A great deal of attention is focused on preventing hospital readmissions and ensuring better transitions of care between hospitals and other settings. An Agency for Healthcare Research and Quality report looks at the evidence for which, if any, care transition programs for stroke and heart attack patients have shown results. (AHRQ Report) To compile the report, researchers formulated several key questions and then searched for studies which might have a bearing on those questions. They analyze the quality of the studies as well as coming up with their ultimate findings.
In the end, only 62 articles from 44 studies were included in the report. The researchers categorized interventions into four types: beginning discharge care in the hospital; education; community-based support systems, including professional visits; and transition to chronic disease management. In regard to outcomes, including utilization and cost ones, as well as quality of life and functional ones, there was moderate evidence for early supported discharge for stroke patients and referrals for specialty followup for heart attack patients. No other intervention had any significant evidence in regard to outcomes.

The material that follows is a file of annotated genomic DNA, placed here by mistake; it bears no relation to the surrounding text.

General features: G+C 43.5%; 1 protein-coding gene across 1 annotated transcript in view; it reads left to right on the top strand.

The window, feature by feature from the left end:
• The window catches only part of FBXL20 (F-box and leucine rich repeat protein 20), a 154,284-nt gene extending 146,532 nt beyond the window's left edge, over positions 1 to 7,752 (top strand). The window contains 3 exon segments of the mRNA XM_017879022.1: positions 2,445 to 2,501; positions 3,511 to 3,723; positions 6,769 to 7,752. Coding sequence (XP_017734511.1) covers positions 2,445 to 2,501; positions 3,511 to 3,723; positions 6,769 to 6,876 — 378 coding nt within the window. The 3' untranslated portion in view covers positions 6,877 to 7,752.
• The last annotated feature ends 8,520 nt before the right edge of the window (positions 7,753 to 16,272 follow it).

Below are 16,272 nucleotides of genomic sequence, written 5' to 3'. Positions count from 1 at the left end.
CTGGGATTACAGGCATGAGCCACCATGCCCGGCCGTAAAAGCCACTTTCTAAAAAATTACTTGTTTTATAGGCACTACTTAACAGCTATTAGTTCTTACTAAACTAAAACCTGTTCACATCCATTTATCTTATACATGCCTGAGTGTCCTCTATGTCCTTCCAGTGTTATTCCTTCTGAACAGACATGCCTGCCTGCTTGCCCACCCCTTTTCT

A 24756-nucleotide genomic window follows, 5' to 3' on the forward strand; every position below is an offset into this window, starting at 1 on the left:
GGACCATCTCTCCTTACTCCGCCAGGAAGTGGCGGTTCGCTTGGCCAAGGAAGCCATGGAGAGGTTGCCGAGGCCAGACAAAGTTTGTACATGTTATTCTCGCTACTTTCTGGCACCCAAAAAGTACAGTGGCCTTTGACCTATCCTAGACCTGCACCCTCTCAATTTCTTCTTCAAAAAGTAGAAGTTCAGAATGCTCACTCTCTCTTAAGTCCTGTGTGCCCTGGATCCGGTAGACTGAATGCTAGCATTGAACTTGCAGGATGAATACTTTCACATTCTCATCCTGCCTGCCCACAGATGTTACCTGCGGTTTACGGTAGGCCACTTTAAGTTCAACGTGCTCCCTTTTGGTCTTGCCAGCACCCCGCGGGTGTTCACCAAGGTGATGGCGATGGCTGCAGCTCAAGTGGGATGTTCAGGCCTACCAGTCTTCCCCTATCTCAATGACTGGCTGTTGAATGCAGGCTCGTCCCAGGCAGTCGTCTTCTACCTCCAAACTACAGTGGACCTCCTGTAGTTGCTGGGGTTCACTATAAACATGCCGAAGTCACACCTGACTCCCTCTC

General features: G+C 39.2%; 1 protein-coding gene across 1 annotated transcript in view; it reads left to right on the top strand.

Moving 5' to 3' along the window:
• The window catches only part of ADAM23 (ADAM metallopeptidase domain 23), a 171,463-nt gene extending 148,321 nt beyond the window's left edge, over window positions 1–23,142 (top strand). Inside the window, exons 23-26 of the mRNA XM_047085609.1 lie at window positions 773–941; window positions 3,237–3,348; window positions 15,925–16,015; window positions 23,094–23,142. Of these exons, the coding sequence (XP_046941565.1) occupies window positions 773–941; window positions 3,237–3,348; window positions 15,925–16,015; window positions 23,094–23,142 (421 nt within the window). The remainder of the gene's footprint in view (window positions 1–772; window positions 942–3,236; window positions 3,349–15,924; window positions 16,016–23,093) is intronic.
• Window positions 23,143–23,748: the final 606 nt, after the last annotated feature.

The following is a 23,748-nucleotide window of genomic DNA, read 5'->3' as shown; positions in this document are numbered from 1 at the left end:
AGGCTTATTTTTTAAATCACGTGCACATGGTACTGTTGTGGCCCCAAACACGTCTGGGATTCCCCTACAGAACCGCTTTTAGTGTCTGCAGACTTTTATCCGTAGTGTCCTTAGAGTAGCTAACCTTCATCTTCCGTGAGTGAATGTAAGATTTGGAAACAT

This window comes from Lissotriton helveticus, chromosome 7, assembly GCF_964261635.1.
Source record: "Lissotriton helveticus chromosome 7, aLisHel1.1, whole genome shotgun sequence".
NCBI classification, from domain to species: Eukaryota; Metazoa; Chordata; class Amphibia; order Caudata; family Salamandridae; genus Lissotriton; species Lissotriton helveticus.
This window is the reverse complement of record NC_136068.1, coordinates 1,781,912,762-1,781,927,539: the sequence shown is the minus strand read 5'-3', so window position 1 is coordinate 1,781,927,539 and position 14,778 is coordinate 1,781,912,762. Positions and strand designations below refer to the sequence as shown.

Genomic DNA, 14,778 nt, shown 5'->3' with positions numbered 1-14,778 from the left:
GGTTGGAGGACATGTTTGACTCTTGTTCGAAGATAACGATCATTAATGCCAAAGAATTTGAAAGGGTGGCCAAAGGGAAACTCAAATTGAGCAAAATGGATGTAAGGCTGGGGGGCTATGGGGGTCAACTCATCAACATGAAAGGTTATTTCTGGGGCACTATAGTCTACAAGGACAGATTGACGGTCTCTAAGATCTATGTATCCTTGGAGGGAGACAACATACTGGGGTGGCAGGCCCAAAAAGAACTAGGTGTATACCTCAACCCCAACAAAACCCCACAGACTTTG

There was not adequate evidence to identify if any of the interventions caused adverse events or if they improved care coordination or that characteristics of patients, providers, etc. affected the outcomes. The overall quality of study design was not good, which hindered coming to conclusions. The researchers made a number of recommendations for followup research that could provide useful guidance for those who are trying to improve care. While improving care transitions is intuitively the right thing to do, as with all aspects of health services, it is best to have clear evidence of what works rather than just assuming that something is a good idea.